Notice that she says "addressing," not "redressing." It's not inquiry in the service of a larger goal to which she is committed (I don't think). And this distinguishes this approach to "docupoetry" [*cringe*] from other poets I admire a great deal, e.g., Muriel Rukeyser, Mark Nowak, Ed Sanders, or Craig Perez, all of whom envision poetry as doing cultural-political work. All of those poets have educated me, which I guess is cultural-political work.
But Sand's attitude is not dissimilar to Susan Howe's in this regard - a kind of psychological/ethical compulsion to "address" the past - acknowledge the dead were alive - but not necessarily to change it (or the present, for that matter). I guess that resonates with me, insofar as I'm trying to write a (poem? multi-genre monstrosity?) about history, personal and national. I have no idea what it will do. But it is an attempt to "address the past." Somehow, that seems apt.
Of course, contemporary lyric might ought to all blur together, come to think of it. In place of the "unified speaking voice," there's that suffused, dispersed subjectivity floating around. Not to mention flarf, which is all about mining the collective pop unconscious. If Picasso and Braque signed each other's paintings, then why worry if you can't tell who wrote which poem, or if one seems pretty much like the next?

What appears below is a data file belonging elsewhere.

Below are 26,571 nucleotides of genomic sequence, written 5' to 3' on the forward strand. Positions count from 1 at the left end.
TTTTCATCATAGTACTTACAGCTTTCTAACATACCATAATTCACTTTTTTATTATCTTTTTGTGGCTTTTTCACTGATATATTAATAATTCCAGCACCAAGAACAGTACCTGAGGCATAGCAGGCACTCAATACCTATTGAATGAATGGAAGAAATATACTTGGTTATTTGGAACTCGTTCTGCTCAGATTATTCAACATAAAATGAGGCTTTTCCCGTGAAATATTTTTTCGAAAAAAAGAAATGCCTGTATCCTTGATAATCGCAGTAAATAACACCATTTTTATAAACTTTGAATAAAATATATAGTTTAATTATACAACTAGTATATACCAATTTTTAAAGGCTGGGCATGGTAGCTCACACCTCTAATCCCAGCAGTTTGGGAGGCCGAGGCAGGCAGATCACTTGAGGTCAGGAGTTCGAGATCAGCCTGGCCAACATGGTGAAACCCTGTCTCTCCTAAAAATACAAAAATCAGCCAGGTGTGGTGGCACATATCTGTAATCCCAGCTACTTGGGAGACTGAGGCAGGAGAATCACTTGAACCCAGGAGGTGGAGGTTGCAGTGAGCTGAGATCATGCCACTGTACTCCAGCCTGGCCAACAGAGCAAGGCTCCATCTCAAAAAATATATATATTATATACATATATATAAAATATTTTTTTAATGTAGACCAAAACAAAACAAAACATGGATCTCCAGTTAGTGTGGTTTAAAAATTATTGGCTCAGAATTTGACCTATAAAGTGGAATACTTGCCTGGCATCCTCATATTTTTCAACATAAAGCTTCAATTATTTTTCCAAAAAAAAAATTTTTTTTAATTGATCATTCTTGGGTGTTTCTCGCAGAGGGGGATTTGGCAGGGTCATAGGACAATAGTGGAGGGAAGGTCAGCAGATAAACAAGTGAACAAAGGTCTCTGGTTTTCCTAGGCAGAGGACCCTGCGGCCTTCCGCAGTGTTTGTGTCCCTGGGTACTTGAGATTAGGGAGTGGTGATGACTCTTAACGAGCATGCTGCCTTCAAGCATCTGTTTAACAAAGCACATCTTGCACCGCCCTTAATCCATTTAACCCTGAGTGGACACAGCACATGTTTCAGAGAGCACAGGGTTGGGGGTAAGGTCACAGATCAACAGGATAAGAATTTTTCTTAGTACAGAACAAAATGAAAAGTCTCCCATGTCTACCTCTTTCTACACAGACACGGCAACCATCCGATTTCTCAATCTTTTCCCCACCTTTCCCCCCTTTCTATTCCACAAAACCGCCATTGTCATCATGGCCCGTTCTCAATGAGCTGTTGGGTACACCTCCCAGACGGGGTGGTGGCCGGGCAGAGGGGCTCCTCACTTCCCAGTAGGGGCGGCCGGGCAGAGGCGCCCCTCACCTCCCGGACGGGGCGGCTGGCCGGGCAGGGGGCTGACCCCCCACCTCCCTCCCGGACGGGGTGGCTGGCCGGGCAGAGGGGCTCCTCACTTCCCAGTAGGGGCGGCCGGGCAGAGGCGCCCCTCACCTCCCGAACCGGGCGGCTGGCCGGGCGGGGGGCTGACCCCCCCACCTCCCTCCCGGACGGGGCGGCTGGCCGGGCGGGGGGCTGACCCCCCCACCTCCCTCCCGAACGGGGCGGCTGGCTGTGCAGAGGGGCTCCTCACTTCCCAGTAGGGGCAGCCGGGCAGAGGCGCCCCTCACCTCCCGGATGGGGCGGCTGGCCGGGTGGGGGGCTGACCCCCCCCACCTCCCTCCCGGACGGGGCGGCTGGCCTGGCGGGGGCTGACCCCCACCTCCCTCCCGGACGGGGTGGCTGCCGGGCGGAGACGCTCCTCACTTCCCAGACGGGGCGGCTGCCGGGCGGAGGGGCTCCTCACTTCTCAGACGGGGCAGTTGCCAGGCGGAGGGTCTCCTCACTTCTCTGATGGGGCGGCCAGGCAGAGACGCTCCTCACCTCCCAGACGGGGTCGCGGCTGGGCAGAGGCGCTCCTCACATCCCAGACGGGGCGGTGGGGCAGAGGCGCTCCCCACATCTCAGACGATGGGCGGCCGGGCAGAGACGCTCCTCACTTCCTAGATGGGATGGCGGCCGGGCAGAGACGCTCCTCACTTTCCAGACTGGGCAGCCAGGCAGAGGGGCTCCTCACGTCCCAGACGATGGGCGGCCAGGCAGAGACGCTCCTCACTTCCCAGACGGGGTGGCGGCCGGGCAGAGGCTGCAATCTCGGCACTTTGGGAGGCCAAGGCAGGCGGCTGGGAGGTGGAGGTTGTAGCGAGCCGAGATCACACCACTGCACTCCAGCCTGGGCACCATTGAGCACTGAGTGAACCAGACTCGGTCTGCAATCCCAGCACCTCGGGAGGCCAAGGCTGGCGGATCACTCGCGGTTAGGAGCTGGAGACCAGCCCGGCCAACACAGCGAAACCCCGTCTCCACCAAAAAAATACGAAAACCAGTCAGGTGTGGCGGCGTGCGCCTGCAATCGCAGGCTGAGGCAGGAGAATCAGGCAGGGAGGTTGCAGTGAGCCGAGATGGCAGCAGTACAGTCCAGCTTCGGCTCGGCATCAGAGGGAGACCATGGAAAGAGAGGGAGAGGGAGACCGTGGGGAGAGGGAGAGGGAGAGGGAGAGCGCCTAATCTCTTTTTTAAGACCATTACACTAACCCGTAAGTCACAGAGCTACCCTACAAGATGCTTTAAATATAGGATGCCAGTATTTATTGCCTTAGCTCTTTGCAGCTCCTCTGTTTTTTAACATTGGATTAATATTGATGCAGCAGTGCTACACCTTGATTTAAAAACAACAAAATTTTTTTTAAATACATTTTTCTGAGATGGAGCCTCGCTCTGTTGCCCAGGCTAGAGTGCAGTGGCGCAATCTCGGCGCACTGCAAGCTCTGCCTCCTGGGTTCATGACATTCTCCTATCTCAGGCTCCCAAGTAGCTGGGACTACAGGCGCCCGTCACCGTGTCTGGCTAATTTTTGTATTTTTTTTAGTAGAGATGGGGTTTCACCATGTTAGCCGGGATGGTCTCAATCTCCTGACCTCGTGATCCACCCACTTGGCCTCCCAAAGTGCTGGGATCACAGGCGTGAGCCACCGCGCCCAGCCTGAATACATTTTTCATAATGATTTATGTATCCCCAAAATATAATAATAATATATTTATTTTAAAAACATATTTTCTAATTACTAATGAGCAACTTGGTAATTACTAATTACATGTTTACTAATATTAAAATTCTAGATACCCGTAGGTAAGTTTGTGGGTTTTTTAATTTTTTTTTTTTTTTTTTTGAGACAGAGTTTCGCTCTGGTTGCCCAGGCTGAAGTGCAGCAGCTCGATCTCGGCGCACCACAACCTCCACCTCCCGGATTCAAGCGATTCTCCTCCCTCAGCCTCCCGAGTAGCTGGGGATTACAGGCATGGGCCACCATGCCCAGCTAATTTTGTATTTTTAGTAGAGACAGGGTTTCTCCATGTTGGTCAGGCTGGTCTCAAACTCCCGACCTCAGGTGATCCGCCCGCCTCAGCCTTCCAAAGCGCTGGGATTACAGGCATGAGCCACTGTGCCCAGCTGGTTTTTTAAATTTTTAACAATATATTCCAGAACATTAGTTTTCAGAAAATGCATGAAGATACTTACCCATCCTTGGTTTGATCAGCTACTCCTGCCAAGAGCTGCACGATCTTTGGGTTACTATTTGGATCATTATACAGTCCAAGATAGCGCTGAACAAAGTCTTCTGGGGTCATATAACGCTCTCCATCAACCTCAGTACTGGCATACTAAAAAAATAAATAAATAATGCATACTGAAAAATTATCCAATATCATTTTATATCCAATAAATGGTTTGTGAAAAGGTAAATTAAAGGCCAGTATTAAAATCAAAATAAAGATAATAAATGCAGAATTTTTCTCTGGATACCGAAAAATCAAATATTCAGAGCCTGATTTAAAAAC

When I become a famous writer, anytime I write a blog post, no matter the content, other writers will comment on how smart and perceptive it is. They may even post their own poems as comments, like a kid showing the adults his crayon scrawlings, to get their attention. If I write one of my curmudgeonly, self-righteous posts, they'll write to tell me I have every reason to be indignant and disgusted. If I write that I think poets should love everybody, they'll tell me how much they love me. If I condemn all poems that begin with the letter "K," they'll confide (publicly) that they've always been a little ambivalent about K-Po ("One doesn't want to agree outright . . . I know I've read a poem by Ron Silliman that begins with 'K.'").
It seems like, whenever I hear a writer talk about how unsentimental he is (and it usually is a he), something pretty schmaltzy is bound to follow. If a macho intensifier ("relentlessly," "unflinchingly") is used to modify "unsentimental," then get ready for pure treacle.
Don't worry about un/sentimental. Just write interesting or affecting words, and deal with it in revision. What you resist persists.
. . . or not. I mean, "Stephen Harrington" is a lovely Irish-Catholic name, and it was probably in contention when my parents gave me the name I have to this day - which is not Stephen. (I mean, I could see "James" or "John" - but how did "Joseph" become "Stephen"?)
To their credit, the good folks at Pinstripe Fedora have assured me the correction is on its way, as soon as their tech person gets back to Europe, where his computer is. Do check out the issue - aside from the editorial gaffe, it's a dandy collection of work!
Author of Things Come On: (an amneoir) (Wesleyan University Press’ poetry series, 2011), earth day suite (Beard of Bees Press, Dec. 2010), Of Some Sky (Bedouin, forthcoming), and Poetry and the Public (Wesleyan 2002).